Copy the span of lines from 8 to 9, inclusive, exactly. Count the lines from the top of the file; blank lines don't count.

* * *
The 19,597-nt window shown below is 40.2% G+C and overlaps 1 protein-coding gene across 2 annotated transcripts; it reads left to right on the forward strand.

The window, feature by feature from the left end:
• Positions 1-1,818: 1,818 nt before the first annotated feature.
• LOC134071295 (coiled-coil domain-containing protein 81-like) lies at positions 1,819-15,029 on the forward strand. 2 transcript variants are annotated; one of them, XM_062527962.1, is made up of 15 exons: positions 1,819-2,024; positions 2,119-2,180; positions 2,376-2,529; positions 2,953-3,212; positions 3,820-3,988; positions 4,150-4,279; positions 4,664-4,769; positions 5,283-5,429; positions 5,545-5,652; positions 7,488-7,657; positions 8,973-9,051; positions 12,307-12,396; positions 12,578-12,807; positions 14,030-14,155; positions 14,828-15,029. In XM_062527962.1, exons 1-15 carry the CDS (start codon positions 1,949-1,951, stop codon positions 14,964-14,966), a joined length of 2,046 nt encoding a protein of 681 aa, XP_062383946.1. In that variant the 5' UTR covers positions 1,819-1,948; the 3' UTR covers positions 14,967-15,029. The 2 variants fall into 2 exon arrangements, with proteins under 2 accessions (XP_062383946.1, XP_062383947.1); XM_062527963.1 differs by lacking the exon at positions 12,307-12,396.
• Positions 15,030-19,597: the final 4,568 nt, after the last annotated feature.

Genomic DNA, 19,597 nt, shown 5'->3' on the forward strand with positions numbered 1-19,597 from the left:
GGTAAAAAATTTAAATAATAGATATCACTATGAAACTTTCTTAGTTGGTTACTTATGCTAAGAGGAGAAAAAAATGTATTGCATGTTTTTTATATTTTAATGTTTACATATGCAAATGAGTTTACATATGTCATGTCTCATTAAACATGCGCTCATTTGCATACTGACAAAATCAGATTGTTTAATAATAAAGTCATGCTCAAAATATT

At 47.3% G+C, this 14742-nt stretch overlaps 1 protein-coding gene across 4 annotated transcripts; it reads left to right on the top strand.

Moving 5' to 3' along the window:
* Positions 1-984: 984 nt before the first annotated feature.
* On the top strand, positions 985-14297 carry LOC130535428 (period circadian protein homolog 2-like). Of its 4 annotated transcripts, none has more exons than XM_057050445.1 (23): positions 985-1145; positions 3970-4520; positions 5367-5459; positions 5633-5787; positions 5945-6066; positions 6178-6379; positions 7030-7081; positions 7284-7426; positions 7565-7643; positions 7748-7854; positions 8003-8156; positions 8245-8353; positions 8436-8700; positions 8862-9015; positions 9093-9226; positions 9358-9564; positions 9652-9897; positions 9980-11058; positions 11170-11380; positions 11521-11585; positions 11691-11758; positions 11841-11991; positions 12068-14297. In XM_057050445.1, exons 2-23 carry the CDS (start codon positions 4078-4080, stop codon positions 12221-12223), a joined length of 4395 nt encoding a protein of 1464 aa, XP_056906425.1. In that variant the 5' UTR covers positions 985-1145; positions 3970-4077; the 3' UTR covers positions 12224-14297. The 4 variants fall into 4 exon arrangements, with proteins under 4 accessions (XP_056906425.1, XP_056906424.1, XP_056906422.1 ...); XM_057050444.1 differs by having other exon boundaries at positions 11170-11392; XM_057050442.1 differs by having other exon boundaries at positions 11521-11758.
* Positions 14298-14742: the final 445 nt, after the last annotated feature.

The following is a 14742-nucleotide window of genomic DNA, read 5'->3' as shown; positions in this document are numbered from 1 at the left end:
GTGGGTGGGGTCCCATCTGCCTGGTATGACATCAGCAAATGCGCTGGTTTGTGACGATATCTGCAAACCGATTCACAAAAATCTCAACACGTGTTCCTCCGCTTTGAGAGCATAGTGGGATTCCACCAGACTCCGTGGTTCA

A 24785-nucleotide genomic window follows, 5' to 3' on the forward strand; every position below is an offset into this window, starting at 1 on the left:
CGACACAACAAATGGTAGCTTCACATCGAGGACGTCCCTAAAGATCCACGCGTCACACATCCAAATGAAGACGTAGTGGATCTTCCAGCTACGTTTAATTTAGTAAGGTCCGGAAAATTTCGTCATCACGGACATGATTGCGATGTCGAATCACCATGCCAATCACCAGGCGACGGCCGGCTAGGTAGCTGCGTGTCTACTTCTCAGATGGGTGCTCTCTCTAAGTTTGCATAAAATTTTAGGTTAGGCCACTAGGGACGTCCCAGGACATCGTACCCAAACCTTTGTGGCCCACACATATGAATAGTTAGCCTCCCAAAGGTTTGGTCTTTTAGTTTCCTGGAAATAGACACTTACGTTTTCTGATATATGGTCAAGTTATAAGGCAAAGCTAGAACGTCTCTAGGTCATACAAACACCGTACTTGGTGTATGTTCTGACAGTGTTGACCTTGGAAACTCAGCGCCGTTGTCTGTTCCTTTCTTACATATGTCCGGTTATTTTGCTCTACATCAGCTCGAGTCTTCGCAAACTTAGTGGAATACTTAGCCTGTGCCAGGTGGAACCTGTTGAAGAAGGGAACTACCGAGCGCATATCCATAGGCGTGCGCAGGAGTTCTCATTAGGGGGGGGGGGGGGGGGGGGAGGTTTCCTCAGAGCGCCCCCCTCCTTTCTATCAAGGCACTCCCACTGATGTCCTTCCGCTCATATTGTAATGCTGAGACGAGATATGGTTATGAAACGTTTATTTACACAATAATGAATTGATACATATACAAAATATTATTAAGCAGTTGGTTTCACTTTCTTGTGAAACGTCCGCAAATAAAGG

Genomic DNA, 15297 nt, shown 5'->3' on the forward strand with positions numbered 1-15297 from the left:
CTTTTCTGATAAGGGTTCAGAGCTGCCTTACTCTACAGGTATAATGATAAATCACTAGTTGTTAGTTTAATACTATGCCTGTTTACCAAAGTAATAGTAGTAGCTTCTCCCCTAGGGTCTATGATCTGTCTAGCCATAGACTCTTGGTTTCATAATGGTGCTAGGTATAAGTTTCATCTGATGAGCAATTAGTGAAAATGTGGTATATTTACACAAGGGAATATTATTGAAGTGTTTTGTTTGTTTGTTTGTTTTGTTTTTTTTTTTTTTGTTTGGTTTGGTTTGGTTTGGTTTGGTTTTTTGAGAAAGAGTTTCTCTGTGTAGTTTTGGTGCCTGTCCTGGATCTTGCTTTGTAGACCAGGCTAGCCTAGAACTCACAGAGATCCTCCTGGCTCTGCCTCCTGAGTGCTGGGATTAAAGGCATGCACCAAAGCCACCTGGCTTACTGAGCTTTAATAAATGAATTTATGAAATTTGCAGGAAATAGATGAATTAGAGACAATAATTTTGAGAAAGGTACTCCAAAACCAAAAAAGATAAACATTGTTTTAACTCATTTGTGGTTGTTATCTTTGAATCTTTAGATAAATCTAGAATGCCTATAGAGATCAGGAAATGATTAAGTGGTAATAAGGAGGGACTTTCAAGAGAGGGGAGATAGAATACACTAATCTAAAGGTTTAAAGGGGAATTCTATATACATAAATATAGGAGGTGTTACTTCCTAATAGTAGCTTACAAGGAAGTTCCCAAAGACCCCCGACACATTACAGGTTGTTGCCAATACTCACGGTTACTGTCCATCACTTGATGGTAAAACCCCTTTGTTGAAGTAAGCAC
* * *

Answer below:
At 47.3% G+C, this 14742-nt stretch overlaps 1 protein-coding gene across 4 annotated transcripts; it reads left to right on the top strand.

Moving 5' to 3' along the window: